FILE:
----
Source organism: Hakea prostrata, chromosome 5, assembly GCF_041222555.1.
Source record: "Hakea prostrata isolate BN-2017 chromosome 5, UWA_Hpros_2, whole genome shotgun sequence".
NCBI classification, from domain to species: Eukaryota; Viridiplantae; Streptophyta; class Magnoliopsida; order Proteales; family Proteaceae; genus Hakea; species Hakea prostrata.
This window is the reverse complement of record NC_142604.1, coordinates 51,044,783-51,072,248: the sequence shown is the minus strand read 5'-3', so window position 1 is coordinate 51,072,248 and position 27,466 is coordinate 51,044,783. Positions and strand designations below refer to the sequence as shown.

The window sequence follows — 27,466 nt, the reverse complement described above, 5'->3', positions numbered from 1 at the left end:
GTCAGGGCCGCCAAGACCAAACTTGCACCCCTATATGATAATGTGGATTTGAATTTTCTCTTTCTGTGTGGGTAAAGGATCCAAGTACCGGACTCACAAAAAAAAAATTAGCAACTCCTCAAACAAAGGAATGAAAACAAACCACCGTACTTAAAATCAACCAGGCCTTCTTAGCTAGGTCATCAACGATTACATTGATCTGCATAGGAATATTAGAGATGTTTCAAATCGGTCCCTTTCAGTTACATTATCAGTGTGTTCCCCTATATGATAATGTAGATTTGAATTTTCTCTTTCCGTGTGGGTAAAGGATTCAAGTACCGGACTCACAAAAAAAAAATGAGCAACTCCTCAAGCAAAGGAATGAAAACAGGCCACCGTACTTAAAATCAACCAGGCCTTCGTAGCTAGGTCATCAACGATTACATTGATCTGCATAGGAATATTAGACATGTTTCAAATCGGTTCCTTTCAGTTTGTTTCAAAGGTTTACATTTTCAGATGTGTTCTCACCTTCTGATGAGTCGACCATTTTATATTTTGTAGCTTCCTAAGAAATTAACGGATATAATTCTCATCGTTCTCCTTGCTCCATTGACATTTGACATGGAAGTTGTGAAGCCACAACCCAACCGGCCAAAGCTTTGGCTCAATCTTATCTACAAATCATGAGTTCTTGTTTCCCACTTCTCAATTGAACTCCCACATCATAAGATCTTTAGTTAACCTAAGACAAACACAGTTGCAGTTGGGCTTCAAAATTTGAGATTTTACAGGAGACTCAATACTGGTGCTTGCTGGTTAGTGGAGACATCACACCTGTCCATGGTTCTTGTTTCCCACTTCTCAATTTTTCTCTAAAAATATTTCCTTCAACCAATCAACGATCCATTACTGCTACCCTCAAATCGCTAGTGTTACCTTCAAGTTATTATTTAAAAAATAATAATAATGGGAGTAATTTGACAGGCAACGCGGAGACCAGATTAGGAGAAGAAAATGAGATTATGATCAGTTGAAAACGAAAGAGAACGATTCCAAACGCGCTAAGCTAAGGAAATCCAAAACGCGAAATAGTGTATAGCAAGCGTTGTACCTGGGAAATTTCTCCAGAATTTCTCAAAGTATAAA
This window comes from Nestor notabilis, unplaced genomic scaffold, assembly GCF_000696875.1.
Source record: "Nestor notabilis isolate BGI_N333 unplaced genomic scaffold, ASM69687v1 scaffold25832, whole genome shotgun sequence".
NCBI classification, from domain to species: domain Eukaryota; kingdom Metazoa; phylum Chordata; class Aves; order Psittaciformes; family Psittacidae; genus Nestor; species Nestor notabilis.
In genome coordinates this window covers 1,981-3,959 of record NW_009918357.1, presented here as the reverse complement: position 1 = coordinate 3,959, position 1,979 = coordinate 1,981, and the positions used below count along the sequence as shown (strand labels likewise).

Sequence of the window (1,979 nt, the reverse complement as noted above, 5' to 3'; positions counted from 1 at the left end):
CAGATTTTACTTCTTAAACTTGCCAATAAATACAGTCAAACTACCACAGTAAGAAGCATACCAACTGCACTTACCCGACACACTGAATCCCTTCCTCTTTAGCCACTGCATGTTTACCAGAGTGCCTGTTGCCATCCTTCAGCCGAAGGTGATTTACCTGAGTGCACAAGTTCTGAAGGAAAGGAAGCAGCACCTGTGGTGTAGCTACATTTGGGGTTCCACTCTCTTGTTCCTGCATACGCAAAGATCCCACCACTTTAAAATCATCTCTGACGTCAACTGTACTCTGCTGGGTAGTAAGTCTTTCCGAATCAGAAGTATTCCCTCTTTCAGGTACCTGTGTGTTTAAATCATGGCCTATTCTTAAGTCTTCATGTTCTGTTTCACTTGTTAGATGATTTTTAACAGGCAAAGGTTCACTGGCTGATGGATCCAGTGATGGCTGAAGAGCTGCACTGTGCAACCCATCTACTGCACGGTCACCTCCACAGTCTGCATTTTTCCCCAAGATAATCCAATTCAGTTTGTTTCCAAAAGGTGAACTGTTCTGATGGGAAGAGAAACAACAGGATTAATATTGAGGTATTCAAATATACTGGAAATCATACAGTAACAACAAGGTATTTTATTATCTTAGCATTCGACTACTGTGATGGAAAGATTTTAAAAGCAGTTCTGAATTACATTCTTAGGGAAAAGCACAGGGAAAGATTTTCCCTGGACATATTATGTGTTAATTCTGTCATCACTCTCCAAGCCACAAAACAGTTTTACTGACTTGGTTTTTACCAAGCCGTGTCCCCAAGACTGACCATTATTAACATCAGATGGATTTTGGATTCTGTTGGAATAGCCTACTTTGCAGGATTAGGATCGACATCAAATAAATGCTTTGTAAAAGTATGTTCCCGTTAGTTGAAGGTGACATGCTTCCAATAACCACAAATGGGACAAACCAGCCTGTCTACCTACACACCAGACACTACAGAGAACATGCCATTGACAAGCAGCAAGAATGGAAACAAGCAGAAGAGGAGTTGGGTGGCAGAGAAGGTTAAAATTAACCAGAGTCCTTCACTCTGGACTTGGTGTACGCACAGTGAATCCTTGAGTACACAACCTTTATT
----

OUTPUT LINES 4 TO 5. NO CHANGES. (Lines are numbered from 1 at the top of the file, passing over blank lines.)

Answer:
This window is the reverse complement of record NC_142604.1, coordinates 51,044,783-51,072,248: the sequence shown is the minus strand read 5'-3', so window position 1 is coordinate 51,072,248 and position 27,466 is coordinate 51,044,783. Positions and strand designations below refer to the sequence as shown.

The window sequence follows — 27,466 nt, the reverse complement described above, 5'->3', positions numbered from 1 at the left end: